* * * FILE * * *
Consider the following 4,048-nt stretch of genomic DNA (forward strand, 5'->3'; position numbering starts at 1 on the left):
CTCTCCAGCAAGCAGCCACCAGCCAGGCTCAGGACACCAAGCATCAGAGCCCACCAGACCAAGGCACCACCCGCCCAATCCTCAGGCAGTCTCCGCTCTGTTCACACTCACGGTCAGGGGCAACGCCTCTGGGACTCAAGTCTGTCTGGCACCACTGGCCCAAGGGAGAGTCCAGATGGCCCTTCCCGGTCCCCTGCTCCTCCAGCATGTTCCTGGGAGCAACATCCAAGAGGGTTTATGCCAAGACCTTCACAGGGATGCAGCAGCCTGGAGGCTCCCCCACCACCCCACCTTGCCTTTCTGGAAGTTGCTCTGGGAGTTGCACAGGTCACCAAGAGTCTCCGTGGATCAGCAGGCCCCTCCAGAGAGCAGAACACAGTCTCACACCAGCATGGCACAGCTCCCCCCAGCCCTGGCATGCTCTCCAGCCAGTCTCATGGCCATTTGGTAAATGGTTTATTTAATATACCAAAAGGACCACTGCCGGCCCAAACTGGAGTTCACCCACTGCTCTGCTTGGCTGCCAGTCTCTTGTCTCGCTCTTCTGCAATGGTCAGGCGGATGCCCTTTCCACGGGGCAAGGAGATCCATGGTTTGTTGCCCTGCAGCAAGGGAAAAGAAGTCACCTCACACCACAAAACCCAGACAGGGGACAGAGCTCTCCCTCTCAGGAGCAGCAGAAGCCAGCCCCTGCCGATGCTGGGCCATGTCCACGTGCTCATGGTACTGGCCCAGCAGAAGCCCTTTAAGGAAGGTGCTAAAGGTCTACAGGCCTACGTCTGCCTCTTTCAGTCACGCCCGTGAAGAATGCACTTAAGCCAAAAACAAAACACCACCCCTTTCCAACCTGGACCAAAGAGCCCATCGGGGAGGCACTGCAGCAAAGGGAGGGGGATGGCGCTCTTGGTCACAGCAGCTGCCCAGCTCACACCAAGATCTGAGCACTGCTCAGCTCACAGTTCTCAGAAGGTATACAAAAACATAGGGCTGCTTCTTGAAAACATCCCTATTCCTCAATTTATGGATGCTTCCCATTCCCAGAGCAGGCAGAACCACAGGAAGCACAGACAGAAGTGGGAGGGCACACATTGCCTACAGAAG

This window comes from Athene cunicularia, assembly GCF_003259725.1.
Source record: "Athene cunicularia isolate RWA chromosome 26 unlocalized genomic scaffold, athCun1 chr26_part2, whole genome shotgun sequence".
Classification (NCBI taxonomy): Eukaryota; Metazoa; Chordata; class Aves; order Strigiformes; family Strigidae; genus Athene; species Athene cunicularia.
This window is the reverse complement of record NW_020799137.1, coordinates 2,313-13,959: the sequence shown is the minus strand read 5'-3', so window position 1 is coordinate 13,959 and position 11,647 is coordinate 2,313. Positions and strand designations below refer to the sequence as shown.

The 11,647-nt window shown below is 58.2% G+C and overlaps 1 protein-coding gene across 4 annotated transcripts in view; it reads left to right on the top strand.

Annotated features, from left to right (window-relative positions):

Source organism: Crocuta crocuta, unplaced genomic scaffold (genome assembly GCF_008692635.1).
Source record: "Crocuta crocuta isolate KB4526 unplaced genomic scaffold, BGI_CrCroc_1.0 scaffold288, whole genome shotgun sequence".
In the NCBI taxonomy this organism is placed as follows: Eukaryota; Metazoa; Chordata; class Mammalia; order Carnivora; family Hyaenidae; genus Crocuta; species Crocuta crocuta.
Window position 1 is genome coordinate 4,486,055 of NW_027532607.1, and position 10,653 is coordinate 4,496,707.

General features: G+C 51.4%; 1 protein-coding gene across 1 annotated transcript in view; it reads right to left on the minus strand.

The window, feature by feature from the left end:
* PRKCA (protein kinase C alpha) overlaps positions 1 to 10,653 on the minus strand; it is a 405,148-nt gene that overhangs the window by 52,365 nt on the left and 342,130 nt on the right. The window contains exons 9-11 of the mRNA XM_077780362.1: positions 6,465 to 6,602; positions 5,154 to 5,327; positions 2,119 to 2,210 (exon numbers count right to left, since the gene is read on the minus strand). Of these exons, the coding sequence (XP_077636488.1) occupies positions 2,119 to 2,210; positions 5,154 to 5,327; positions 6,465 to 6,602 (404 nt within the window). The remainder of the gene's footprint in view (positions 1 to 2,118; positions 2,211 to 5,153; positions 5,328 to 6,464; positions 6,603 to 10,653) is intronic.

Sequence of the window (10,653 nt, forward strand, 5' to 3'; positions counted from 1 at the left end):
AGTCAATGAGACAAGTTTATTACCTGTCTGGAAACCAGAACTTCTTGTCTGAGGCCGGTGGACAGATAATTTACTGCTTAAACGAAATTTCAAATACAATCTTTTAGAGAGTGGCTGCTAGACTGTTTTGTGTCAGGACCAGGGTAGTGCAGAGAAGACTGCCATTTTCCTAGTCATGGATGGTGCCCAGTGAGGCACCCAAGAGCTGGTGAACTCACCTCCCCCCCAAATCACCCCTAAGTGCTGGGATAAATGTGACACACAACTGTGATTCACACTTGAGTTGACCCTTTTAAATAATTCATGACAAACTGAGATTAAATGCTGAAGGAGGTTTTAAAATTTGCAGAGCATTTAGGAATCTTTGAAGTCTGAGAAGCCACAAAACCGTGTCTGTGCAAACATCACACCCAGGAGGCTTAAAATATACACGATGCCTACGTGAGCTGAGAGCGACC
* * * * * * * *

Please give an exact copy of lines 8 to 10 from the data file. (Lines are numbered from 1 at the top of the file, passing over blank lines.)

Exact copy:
Annotated features, from left to right (window-relative positions):

Source organism: Crocuta crocuta, unplaced genomic scaffold (genome assembly GCF_008692635.1).
Source record: "Crocuta crocuta isolate KB4526 unplaced genomic scaffold, BGI_CrCroc_1.0 scaffold288, whole genome shotgun sequence".